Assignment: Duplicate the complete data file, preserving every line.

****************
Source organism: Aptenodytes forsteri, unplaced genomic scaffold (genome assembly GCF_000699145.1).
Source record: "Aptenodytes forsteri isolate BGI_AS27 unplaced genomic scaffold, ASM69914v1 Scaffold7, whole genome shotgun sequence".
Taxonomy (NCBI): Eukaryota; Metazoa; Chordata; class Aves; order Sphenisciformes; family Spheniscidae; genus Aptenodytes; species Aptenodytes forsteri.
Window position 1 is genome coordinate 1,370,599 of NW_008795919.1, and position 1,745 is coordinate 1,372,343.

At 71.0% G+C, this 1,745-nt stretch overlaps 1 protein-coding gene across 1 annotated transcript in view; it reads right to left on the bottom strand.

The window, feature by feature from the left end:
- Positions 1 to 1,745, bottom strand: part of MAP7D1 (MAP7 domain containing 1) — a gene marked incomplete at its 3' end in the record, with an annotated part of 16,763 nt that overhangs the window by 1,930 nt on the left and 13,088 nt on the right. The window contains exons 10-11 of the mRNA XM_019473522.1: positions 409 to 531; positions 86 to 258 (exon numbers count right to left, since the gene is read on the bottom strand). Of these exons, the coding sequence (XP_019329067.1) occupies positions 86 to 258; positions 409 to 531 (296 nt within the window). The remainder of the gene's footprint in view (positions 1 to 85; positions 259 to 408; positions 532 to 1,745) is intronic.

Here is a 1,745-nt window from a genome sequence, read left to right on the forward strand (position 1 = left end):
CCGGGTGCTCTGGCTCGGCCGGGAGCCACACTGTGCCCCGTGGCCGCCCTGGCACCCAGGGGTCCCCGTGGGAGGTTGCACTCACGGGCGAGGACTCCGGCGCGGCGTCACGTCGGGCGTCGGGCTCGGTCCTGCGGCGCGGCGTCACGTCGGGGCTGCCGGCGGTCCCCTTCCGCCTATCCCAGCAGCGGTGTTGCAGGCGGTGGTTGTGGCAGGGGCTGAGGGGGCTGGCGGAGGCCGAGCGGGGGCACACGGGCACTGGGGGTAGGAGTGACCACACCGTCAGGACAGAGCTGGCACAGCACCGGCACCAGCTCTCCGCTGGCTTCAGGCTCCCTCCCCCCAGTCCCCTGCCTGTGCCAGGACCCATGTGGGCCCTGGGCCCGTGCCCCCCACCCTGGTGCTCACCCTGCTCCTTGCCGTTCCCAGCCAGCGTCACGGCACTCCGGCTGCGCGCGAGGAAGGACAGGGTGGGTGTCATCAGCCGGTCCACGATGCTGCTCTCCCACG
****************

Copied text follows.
Source organism: Aptenodytes forsteri, unplaced genomic scaffold (genome assembly GCF_000699145.1).
Source record: "Aptenodytes forsteri isolate BGI_AS27 unplaced genomic scaffold, ASM69914v1 Scaffold7, whole genome shotgun sequence".
Taxonomy (NCBI): Eukaryota; Metazoa; Chordata; class Aves; order Sphenisciformes; family Spheniscidae; genus Aptenodytes; species Aptenodytes forsteri.
Window position 1 is genome coordinate 1,370,599 of NW_008795919.1, and position 1,745 is coordinate 1,372,343.

At 71.0% G+C, this 1,745-nt stretch overlaps 1 protein-coding gene across 1 annotated transcript in view; it reads right to left on the bottom strand.

The window, feature by feature from the left end:
- Positions 1 to 1,745, bottom strand: part of MAP7D1 (MAP7 domain containing 1) — a gene marked incomplete at its 3' end in the record, with an annotated part of 16,763 nt that overhangs the window by 1,930 nt on the left and 13,088 nt on the right. The window contains exons 10-11 of the mRNA XM_019473522.1: positions 409 to 531; positions 86 to 258 (exon numbers count right to left, since the gene is read on the bottom strand). Of these exons, the coding sequence (XP_019329067.1) occupies positions 86 to 258; positions 409 to 531 (296 nt within the window). The remainder of the gene's footprint in view (positions 1 to 85; positions 259 to 408; positions 532 to 1,745) is intronic.

Here is a 1,745-nt window from a genome sequence, read left to right on the forward strand (position 1 = left end):
CCGGGTGCTCTGGCTCGGCCGGGAGCCACACTGTGCCCCGTGGCCGCCCTGGCACCCAGGGGTCCCCGTGGGAGGTTGCACTCACGGGCGAGGACTCCGGCGCGGCGTCACGTCGGGCGTCGGGCTCGGTCCTGCGGCGCGGCGTCACGTCGGGGCTGCCGGCGGTCCCCTTCCGCCTATCCCAGCAGCGGTGTTGCAGGCGGTGGTTGTGGCAGGGGCTGAGGGGGCTGGCGGAGGCCGAGCGGGGGCACACGGGCACTGGGGGTAGGAGTGACCACACCGTCAGGACAGAGCTGGCACAGCACCGGCACCAGCTCTCCGCTGGCTTCAGGCTCCCTCCCCCCAGTCCCCTGCCTGTGCCAGGACCCATGTGGGCCCTGGGCCCGTGCCCCCCACCCTGGTGCTCACCCTGCTCCTTGCCGTTCCCAGCCAGCGTCACGGCACTCCGGCTGCGCGCGAGGAAGGACAGGGTGGGTGTCATCAGCCGGTCCACGATGCTGCTCTCCCACG